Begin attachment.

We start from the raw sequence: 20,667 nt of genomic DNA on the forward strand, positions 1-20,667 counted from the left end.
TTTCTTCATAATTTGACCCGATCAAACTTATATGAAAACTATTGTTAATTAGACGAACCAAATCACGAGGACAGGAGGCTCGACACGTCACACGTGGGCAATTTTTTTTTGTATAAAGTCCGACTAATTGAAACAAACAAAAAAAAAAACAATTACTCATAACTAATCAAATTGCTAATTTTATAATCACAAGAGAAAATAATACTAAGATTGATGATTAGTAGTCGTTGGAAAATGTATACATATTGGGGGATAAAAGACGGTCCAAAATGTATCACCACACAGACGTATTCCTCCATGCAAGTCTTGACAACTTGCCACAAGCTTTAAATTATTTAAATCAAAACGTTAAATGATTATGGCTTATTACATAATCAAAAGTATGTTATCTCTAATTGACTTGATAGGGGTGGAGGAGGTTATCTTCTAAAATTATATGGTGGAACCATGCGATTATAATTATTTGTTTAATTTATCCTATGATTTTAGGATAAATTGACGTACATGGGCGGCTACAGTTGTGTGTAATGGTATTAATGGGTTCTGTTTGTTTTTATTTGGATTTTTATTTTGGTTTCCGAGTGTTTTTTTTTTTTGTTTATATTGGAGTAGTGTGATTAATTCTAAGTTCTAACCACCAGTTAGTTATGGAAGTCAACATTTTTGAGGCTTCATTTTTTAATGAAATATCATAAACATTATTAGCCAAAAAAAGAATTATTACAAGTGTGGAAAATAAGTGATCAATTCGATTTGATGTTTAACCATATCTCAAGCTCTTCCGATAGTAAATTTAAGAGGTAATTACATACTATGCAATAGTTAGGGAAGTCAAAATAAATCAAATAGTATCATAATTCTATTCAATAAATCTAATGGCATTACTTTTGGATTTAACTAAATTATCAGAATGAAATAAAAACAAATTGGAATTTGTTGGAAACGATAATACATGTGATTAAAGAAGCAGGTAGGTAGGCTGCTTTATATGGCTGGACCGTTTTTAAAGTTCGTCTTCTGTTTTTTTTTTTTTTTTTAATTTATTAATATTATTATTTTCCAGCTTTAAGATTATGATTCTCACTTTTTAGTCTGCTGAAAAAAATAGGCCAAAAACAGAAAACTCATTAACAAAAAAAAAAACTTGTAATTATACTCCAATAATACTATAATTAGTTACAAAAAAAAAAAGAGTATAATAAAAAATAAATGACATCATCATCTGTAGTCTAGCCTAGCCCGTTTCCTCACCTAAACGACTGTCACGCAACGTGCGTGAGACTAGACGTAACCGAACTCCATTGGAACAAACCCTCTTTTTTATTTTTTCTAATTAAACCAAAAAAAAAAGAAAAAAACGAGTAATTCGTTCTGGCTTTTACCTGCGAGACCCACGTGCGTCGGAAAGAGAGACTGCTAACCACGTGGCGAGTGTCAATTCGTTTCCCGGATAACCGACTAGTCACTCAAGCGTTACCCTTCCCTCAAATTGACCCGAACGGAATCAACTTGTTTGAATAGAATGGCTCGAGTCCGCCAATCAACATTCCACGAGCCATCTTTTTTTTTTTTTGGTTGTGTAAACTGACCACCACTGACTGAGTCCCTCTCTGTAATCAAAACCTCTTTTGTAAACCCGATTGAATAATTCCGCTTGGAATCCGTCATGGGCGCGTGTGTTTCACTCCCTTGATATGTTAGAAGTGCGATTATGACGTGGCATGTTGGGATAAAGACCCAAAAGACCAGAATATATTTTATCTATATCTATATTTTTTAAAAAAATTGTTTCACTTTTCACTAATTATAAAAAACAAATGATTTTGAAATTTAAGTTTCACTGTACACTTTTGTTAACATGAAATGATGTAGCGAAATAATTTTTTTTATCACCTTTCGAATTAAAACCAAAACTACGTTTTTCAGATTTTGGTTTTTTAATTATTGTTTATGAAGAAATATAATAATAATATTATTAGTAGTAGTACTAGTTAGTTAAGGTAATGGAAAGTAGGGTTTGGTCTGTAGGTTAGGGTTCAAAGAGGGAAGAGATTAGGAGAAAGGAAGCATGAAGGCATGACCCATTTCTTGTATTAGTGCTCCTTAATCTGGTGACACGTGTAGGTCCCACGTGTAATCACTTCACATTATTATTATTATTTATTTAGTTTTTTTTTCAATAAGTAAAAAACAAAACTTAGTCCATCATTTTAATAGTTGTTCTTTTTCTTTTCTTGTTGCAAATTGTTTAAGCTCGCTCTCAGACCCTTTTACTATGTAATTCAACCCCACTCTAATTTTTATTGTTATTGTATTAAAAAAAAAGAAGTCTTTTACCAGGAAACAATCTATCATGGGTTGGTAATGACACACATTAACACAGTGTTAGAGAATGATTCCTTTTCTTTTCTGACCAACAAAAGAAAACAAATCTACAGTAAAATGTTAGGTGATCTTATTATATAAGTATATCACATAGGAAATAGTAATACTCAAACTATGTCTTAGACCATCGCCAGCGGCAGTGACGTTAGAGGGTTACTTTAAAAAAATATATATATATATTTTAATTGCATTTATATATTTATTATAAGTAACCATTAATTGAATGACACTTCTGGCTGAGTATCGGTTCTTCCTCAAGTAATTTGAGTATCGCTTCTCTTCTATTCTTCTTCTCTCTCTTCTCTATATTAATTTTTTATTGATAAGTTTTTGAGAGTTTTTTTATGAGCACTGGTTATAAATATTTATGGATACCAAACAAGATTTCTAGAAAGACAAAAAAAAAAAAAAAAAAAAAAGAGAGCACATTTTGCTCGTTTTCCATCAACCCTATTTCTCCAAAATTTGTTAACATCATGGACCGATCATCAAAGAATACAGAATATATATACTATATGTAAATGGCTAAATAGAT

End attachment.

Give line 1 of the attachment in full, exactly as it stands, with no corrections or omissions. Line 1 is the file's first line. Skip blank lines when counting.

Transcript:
We start from the raw sequence: 20,667 nt of genomic DNA on the forward strand, positions 1-20,667 counted from the left end.